Gifting family, friends, and significant others with precious stones is a gesture of love and generosity, so it is imperative that those very same sentiments are reflected in the acquirement methods of such coveted gems. The exploitation of diamond miners in impoverished countries has become common knowledge and is likely a contributing factor to the steep decline of worldwide diamond sales in recent years. Major jewelry companies are guilty of either partaking in such egregious human rights violations or remaining complicit in them, and these avaricious fashion empires have been long overdue for facing proper accountability for their abuses. Now, the righteous fury of the jewelry industry's critics seems to have finally changed the minds of these diamond tycoons, with change being affected in the form of more ethical means of providing consumers with their beloved treasures.
The innovation that is making sustainability possible in the jewelry industry is the state-of-the-art process of growing diamonds in laboratories. In lieu of the mined diamonds that the public has deemed immoral, lab-grown diamonds have won the favor of even those who perceive them as less authentic than the ones harvested organically. This scientific breakthrough has also benefited diamond companies, as they compensated for the drastically diminished production of mined diamonds—and consequently, a loss of millions of karats—with a spike in the production of chemically-grown diamonds. With COVID-related restrictions gradually being pulled back, the popularity of lab-grown diamonds can only climb even higher.
Marking the greatest shift towards sustainability is Pandora, which has announced that it has ceased its practice of mining diamonds. The world’s largest and most illustrious jeweler is poised to release its first collection of lab-grown diamonds in the United Kingdom, then the rest of the world in 2022. The new collection, titled Pandora Brilliance, is not only environmentally friendly by being carbon-neutral and comprised of recycled metals, but it will also be more affordable and available to a wider audience. Pandora CEO Alexander Lacik’s commitment to positive change appears genuine, as he vows that the prized jewelry will maintain their stellar quality while bringing his goal of a more sustainable environment for future generations.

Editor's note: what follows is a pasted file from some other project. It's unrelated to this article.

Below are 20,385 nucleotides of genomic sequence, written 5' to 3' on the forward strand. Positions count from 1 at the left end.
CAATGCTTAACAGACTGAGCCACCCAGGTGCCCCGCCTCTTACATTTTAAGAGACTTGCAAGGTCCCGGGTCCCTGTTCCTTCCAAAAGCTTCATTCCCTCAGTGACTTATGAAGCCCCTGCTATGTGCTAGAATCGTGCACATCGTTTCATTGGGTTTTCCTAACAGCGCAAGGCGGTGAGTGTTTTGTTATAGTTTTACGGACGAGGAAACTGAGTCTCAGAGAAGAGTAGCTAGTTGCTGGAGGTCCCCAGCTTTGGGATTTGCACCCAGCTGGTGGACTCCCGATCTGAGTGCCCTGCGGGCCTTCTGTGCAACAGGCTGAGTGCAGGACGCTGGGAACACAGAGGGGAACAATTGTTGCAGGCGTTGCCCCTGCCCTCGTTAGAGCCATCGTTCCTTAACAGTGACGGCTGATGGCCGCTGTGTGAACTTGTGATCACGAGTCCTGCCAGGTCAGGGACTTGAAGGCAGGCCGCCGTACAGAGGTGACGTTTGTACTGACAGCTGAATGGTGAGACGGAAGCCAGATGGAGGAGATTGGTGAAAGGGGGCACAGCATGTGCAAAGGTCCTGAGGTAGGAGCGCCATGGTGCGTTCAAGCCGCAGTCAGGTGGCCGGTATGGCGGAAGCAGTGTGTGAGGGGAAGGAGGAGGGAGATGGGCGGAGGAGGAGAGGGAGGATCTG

Tiffany & Co. is another prominent jewelry label that has made progress towards more just diamond distribution methods, as it has adopted the process of artificially creating cubic zirconia diamonds as well. Additionally, since 2019, the distinguished brand has publicly divulged the means through which they obtain diamonds, detailing the extraction of the gems from the mines and their subsequent journey to its stores.
Jewelers of varying stature boast a multitude of sustainable engagement rings, primarily through recycling materials and providing vintage products. Cartier has been purging all human rights violations from its gold sourcing, so owners of such gold-plated rings as the Etincelle de Cartier can guiltlessly flaunt them. Gray & Davis’s Sweet Old European Cut Engagement Ring draws upon the Art Deco style, and Erica Weiner and Erstwhile offer rings modeled after those of the 1940s and the Edwardian era, respectively. The Pierrette Ring of Brilliant Earth is an impeccable blend of retro and environmentally conscious, as it is a verdant, classical garnet ring from a company that prides itself on being “Conflict Free.”
Despite these commendable strides, the jewelry industry has not completely rid itself of its maltreatment of laborers. The brands Kalyan, Mikimoto, Rolex, and TBZ are still the worst offenders, and the most brutal abuses occur in underprivileged countries, which include Zimbabwe, Tanzania, Mali, and Venezuela. Pandora and Tiffany & Co. have been applauded by the Human Rights Watch for embracing more principled measures, but currently no jewelry label qualifies as sufficiently sustainable.
Nonetheless, these shortcomings will continue to inspire change within the business of fashion rings and jewelry, perhaps even creating a future in which sustainability is the norm. Octavia Zamagias, the eponymous founder of the label Octavia Elizabeth, has voiced skepticism about companies who frivolously misuse terms like “ethically sourced” and “sustainable” while scarcely implementing those concepts. In contrast, Zamagias has been handcrafting her own products since establishing her business in 2016, and her supplies are provided to her by fair-trade, United Nations-approved members of Responsible Jewelry Council. Having learned from the high-fashion labels before them, the next generation of jewelers appears to be making meticulous efforts to create masterpieces that are as environmentally sensitive as they are glamorous.